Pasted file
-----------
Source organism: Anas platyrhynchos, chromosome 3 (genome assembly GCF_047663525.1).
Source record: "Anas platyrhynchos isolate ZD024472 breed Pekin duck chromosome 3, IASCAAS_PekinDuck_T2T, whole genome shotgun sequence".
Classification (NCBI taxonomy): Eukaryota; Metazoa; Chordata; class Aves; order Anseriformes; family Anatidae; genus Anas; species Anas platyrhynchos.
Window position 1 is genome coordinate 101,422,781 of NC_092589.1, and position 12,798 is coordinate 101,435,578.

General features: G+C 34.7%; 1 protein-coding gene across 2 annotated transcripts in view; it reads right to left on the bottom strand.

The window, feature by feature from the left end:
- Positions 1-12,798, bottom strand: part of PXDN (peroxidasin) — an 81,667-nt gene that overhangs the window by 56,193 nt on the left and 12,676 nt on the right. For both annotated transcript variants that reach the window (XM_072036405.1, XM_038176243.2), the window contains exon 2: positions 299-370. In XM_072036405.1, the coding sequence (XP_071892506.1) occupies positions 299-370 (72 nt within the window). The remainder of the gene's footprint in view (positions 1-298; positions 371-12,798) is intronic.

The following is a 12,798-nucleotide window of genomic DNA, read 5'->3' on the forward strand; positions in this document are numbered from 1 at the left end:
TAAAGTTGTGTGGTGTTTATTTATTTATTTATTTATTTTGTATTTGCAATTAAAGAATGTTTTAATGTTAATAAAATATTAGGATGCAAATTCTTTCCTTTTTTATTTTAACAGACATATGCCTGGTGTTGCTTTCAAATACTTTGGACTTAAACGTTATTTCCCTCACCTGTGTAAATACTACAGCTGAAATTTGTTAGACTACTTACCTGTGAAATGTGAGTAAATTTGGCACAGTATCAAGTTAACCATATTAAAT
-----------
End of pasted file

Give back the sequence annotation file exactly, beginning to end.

Source organism: Anas platyrhynchos, chromosome 3 (genome assembly GCF_047663525.1).
Source record: "Anas platyrhynchos isolate ZD024472 breed Pekin duck chromosome 3, IASCAAS_PekinDuck_T2T, whole genome shotgun sequence".
Classification (NCBI taxonomy): Eukaryota; Metazoa; Chordata; class Aves; order Anseriformes; family Anatidae; genus Anas; species Anas platyrhynchos.
Window position 1 is genome coordinate 101,422,781 of NC_092589.1, and position 12,798 is coordinate 101,435,578.

General features: G+C 34.7%; 1 protein-coding gene across 2 annotated transcripts in view; it reads right to left on the bottom strand.

The window, feature by feature from the left end:
- Positions 1-12,798, bottom strand: part of PXDN (peroxidasin) — an 81,667-nt gene that overhangs the window by 56,193 nt on the left and 12,676 nt on the right. For both annotated transcript variants that reach the window (XM_072036405.1, XM_038176243.2), the window contains exon 2: positions 299-370. In XM_072036405.1, the coding sequence (XP_071892506.1) occupies positions 299-370 (72 nt within the window). The remainder of the gene's footprint in view (positions 1-298; positions 371-12,798) is intronic.

The following is a 12,798-nucleotide window of genomic DNA, read 5'->3' on the forward strand; positions in this document are numbered from 1 at the left end:
TAAAGTTGTGTGGTGTTTATTTATTTATTTATTTATTTTGTATTTGCAATTAAAGAATGTTTTAATGTTAATAAAATATTAGGATGCAAATTCTTTCCTTTTTTATTTTAACAGACATATGCCTGGTGTTGCTTTCAAATACTTTGGACTTAAACGTTATTTCCCTCACCTGTGTAAATACTACAGCTGAAATTTGTTAGACTACTTACCTGTGAAATGTGAGTAAATTTGGCACAGTATCAAGTTAACCATATTAAAT